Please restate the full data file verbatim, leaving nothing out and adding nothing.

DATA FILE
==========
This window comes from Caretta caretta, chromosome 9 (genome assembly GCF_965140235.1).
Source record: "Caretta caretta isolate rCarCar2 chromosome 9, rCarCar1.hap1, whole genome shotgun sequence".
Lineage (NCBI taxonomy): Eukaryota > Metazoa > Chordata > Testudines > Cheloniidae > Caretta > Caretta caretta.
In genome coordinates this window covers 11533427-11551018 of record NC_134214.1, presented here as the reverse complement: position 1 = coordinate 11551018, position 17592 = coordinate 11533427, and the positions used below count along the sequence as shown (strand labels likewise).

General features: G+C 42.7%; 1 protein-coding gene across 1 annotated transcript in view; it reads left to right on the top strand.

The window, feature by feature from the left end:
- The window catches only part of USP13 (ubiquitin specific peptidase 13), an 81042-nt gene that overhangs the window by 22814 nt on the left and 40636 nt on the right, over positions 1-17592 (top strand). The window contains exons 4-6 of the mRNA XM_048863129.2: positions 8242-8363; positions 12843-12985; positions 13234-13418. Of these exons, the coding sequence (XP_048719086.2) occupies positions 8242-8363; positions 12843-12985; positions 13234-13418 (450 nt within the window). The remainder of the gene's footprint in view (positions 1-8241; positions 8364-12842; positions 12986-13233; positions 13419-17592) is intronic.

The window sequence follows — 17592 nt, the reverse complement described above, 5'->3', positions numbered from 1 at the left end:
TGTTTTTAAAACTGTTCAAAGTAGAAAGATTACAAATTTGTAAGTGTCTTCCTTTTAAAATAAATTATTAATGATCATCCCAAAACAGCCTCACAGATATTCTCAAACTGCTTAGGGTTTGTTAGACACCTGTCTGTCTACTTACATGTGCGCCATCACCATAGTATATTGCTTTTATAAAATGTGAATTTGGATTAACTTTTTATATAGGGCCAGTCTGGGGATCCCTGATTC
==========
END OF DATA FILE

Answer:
This window comes from Caretta caretta, chromosome 9 (genome assembly GCF_965140235.1).
Source record: "Caretta caretta isolate rCarCar2 chromosome 9, rCarCar1.hap1, whole genome shotgun sequence".
Lineage (NCBI taxonomy): Eukaryota > Metazoa > Chordata > Testudines > Cheloniidae > Caretta > Caretta caretta.
In genome coordinates this window covers 11533427-11551018 of record NC_134214.1, presented here as the reverse complement: position 1 = coordinate 11551018, position 17592 = coordinate 11533427, and the positions used below count along the sequence as shown (strand labels likewise).

General features: G+C 42.7%; 1 protein-coding gene across 1 annotated transcript in view; it reads left to right on the top strand.

The window, feature by feature from the left end:
- The window catches only part of USP13 (ubiquitin specific peptidase 13), an 81042-nt gene that overhangs the window by 22814 nt on the left and 40636 nt on the right, over positions 1-17592 (top strand). The window contains exons 4-6 of the mRNA XM_048863129.2: positions 8242-8363; positions 12843-12985; positions 13234-13418. Of these exons, the coding sequence (XP_048719086.2) occupies positions 8242-8363; positions 12843-12985; positions 13234-13418 (450 nt within the window). The remainder of the gene's footprint in view (positions 1-8241; positions 8364-12842; positions 12986-13233; positions 13419-17592) is intronic.

The window sequence follows — 17592 nt, the reverse complement described above, 5'->3', positions numbered from 1 at the left end:
TGTTTTTAAAACTGTTCAAAGTAGAAAGATTACAAATTTGTAAGTGTCTTCCTTTTAAAATAAATTATTAATGATCATCCCAAAACAGCCTCACAGATATTCTCAAACTGCTTAGGGTTTGTTAGACACCTGTCTGTCTACTTACATGTGCGCCATCACCATAGTATATTGCTTTTATAAAATGTGAATTTGGATTAACTTTTTATATAGGGCCAGTCTGGGGATCCCTGATTC